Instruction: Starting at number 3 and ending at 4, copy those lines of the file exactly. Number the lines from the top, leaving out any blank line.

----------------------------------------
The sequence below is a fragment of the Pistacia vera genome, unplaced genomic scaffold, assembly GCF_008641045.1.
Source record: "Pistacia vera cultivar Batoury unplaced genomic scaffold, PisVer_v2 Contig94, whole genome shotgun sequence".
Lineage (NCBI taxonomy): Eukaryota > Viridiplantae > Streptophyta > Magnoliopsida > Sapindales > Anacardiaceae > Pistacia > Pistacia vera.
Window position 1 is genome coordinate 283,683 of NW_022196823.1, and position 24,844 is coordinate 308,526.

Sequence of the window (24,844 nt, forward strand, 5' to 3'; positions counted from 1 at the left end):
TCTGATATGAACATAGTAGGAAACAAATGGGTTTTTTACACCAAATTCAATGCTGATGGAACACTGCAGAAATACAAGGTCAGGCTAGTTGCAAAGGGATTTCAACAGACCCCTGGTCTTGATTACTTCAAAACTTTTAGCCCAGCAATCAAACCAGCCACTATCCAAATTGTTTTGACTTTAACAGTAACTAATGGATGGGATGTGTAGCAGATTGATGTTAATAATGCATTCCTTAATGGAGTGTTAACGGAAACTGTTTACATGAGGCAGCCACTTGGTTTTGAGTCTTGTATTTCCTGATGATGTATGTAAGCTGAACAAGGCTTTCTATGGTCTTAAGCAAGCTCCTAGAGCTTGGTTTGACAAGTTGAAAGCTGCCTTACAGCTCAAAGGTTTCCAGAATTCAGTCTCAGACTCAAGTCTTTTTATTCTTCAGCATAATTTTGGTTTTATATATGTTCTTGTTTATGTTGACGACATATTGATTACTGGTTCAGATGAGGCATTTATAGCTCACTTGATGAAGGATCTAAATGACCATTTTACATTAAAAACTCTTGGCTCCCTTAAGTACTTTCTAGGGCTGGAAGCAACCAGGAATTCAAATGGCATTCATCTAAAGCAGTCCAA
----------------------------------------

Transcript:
Lineage (NCBI taxonomy): Eukaryota > Viridiplantae > Streptophyta > Magnoliopsida > Sapindales > Anacardiaceae > Pistacia > Pistacia vera.
Window position 1 is genome coordinate 283,683 of NW_022196823.1, and position 24,844 is coordinate 308,526.